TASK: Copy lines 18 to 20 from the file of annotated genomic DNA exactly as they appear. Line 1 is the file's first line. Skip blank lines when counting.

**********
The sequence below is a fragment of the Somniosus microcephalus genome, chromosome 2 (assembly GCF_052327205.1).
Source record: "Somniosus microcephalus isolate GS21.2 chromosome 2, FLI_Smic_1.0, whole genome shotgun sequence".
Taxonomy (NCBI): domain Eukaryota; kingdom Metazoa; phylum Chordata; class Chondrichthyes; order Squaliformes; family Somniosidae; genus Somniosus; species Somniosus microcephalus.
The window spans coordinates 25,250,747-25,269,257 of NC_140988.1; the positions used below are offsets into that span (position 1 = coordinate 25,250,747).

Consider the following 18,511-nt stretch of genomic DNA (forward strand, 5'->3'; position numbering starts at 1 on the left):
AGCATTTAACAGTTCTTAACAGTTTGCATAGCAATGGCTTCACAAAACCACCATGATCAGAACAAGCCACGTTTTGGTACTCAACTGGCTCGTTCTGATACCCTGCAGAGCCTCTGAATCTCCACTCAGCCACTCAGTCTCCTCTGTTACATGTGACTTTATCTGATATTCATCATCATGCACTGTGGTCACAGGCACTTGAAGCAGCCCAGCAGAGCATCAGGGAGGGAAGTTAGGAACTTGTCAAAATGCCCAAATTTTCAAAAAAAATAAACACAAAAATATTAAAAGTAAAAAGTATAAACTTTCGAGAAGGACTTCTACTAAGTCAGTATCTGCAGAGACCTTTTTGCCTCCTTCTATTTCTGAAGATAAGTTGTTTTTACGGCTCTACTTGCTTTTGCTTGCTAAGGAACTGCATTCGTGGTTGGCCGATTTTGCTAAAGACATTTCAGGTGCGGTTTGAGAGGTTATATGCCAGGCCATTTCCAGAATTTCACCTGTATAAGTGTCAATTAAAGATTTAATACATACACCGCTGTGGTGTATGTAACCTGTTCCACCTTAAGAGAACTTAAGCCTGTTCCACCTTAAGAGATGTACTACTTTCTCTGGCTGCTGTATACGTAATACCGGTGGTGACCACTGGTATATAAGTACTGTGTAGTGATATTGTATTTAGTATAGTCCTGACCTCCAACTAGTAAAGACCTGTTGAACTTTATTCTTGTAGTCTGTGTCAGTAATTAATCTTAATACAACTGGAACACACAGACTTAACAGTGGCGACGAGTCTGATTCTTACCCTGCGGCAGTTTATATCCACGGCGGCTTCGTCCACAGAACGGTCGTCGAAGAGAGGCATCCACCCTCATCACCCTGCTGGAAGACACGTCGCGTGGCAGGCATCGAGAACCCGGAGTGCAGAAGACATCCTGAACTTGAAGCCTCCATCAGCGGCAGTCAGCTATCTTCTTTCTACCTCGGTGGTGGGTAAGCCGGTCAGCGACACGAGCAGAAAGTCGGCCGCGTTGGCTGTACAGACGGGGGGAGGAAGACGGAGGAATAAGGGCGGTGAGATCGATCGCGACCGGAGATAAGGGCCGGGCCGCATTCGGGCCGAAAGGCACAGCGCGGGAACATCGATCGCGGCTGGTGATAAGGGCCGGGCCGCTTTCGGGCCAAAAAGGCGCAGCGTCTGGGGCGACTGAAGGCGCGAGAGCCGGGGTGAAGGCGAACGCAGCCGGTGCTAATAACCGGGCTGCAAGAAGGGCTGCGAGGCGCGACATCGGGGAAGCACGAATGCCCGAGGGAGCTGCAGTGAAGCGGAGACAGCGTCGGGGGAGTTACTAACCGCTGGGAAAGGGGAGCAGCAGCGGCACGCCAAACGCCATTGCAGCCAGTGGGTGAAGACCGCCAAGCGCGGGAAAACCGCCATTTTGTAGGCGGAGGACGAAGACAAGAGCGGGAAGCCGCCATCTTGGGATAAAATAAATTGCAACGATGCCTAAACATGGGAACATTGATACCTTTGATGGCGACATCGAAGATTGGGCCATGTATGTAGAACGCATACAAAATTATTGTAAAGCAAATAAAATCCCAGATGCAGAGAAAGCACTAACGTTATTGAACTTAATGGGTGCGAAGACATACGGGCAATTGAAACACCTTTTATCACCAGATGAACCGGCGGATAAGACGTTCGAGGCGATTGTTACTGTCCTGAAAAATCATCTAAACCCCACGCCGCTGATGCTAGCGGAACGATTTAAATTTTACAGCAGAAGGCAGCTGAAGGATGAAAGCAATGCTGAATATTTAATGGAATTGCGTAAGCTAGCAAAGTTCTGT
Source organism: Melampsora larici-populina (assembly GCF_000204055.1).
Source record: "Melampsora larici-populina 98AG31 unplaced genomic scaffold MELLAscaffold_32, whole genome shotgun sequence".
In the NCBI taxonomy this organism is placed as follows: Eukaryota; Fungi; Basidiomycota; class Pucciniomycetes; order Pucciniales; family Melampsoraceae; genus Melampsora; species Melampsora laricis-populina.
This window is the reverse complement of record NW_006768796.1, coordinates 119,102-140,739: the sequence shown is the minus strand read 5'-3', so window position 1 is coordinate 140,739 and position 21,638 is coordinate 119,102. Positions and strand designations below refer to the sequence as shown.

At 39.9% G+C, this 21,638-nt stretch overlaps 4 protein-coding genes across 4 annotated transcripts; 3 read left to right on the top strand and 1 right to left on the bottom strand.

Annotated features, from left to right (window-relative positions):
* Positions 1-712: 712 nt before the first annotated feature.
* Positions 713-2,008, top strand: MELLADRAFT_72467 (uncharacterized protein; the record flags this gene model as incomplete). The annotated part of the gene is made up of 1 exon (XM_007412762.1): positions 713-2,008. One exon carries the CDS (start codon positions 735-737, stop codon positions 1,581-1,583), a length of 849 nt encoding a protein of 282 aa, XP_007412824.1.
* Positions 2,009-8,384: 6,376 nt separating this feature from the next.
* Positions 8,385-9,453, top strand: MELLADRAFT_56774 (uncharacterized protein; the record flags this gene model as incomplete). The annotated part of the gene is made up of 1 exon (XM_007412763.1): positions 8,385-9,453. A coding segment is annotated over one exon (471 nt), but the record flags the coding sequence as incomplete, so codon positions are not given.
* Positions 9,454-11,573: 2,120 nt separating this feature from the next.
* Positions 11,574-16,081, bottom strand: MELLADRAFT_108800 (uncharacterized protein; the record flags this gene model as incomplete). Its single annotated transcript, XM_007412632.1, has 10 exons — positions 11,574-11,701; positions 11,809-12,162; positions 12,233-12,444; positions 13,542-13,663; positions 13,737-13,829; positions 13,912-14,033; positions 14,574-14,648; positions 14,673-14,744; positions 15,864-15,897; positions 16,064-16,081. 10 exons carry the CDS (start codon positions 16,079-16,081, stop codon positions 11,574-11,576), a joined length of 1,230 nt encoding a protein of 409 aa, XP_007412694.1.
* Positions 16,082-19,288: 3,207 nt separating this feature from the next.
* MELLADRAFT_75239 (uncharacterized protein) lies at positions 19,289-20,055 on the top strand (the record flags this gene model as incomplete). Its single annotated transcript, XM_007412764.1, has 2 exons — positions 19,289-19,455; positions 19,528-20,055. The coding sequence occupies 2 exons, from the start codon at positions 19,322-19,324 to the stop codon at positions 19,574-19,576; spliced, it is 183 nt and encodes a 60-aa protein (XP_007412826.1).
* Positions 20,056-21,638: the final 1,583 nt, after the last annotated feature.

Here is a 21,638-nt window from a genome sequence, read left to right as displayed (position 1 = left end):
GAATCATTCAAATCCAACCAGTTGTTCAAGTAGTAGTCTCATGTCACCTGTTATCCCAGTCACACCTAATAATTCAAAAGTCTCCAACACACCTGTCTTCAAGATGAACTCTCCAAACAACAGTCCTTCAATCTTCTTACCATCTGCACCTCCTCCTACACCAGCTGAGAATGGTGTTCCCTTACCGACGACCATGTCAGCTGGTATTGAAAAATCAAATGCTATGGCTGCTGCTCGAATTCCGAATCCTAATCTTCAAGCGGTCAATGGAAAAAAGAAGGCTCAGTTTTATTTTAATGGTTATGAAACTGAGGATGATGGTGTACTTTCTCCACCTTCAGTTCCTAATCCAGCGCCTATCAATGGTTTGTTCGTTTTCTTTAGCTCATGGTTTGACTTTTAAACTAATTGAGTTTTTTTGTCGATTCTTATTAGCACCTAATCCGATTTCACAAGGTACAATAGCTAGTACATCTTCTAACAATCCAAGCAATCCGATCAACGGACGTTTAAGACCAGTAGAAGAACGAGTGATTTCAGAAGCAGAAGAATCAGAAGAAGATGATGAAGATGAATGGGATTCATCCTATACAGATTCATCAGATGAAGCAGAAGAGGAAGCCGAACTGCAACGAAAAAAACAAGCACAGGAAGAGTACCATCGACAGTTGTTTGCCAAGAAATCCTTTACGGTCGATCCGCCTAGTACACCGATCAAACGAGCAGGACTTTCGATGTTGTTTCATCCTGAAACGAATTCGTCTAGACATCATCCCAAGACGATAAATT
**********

* Positions 11,574-16,081, bottom strand: MELLADRAFT_108800 (uncharacterized protein; the record flags this gene model as incomplete). Its single annotated transcript, XM_007412632.1, has 10 exons — positions 11,574-11,701; positions 11,809-12,162; positions 12,233-12,444; positions 13,542-13,663; positions 13,737-13,829; positions 13,912-14,033; positions 14,574-14,648; positions 14,673-14,744; positions 15,864-15,897; positions 16,064-16,081. 10 exons carry the CDS (start codon positions 16,079-16,081, stop codon positions 11,574-11,576), a joined length of 1,230 nt encoding a protein of 409 aa, XP_007412694.1.
* Positions 16,082-19,288: 3,207 nt separating this feature from the next.
* MELLADRAFT_75239 (uncharacterized protein) lies at positions 19,289-20,055 on the top strand (the record flags this gene model as incomplete). Its single annotated transcript, XM_007412764.1, has 2 exons — positions 19,289-19,455; positions 19,528-20,055. The coding sequence occupies 2 exons, from the start codon at positions 19,322-19,324 to the stop codon at positions 19,574-19,576; spliced, it is 183 nt and encodes a 60-aa protein (XP_007412826.1).